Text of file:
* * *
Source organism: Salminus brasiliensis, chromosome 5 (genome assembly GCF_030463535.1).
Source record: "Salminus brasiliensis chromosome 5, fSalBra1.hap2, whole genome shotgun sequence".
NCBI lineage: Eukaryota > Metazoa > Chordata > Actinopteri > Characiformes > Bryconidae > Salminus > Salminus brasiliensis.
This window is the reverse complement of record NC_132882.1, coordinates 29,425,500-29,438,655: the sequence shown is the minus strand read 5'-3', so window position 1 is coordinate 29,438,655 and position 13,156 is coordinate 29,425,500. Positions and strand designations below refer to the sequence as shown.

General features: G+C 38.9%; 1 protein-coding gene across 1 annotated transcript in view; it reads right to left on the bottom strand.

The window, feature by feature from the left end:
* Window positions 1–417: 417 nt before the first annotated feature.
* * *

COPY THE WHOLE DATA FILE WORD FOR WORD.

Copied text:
Source organism: Salminus brasiliensis, chromosome 5 (genome assembly GCF_030463535.1).
Source record: "Salminus brasiliensis chromosome 5, fSalBra1.hap2, whole genome shotgun sequence".
NCBI lineage: Eukaryota > Metazoa > Chordata > Actinopteri > Characiformes > Bryconidae > Salminus > Salminus brasiliensis.
This window is the reverse complement of record NC_132882.1, coordinates 29,425,500-29,438,655: the sequence shown is the minus strand read 5'-3', so window position 1 is coordinate 29,438,655 and position 13,156 is coordinate 29,425,500. Positions and strand designations below refer to the sequence as shown.

General features: G+C 38.9%; 1 protein-coding gene across 1 annotated transcript in view; it reads right to left on the bottom strand.

The window, feature by feature from the left end:
* Window positions 1–417: 417 nt before the first annotated feature.